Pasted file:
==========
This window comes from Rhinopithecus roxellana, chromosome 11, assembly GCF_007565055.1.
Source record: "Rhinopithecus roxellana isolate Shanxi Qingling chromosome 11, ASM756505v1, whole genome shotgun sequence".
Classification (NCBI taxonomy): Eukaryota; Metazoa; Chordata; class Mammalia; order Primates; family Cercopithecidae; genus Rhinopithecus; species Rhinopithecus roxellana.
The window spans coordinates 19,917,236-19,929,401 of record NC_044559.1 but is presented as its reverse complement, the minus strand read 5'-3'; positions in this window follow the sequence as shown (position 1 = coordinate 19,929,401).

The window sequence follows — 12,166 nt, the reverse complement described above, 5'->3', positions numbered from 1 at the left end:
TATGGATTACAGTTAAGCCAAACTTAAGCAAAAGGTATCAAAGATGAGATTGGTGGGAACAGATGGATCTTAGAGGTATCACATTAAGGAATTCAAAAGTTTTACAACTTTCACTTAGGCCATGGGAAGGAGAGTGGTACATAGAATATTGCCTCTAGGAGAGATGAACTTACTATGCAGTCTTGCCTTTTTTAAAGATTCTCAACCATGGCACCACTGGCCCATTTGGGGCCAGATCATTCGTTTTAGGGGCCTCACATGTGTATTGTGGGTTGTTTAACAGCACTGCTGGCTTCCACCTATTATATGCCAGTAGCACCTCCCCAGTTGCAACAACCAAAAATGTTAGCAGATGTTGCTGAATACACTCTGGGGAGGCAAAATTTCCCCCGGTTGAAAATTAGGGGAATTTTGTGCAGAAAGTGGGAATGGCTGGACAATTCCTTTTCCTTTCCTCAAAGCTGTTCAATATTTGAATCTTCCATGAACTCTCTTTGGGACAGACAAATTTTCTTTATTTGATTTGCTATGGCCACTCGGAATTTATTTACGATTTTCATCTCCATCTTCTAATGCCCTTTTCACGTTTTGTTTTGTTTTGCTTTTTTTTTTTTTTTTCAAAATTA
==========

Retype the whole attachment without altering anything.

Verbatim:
This window comes from Rhinopithecus roxellana, chromosome 11, assembly GCF_007565055.1.
Source record: "Rhinopithecus roxellana isolate Shanxi Qingling chromosome 11, ASM756505v1, whole genome shotgun sequence".
Classification (NCBI taxonomy): Eukaryota; Metazoa; Chordata; class Mammalia; order Primates; family Cercopithecidae; genus Rhinopithecus; species Rhinopithecus roxellana.
The window spans coordinates 19,917,236-19,929,401 of record NC_044559.1 but is presented as its reverse complement, the minus strand read 5'-3'; positions in this window follow the sequence as shown (position 1 = coordinate 19,929,401).

The window sequence follows — 12,166 nt, the reverse complement described above, 5'->3', positions numbered from 1 at the left end:
TATGGATTACAGTTAAGCCAAACTTAAGCAAAAGGTATCAAAGATGAGATTGGTGGGAACAGATGGATCTTAGAGGTATCACATTAAGGAATTCAAAAGTTTTACAACTTTCACTTAGGCCATGGGAAGGAGAGTGGTACATAGAATATTGCCTCTAGGAGAGATGAACTTACTATGCAGTCTTGCCTTTTTTAAAGATTCTCAACCATGGCACCACTGGCCCATTTGGGGCCAGATCATTCGTTTTAGGGGCCTCACATGTGTATTGTGGGTTGTTTAACAGCACTGCTGGCTTCCACCTATTATATGCCAGTAGCACCTCCCCAGTTGCAACAACCAAAAATGTTAGCAGATGTTGCTGAATACACTCTGGGGAGGCAAAATTTCCCCCGGTTGAAAATTAGGGGAATTTTGTGCAGAAAGTGGGAATGGCTGGACAATTCCTTTTCCTTTCCTCAAAGCTGTTCAATATTTGAATCTTCCATGAACTCTCTTTGGGACAGACAAATTTTCTTTATTTGATTTGCTATGGCCACTCGGAATTTATTTACGATTTTCATCTCCATCTTCTAATGCCCTTTTCACGTTTTGTTTTGTTTTGCTTTTTTTTTTTTTTTTCAAAATTA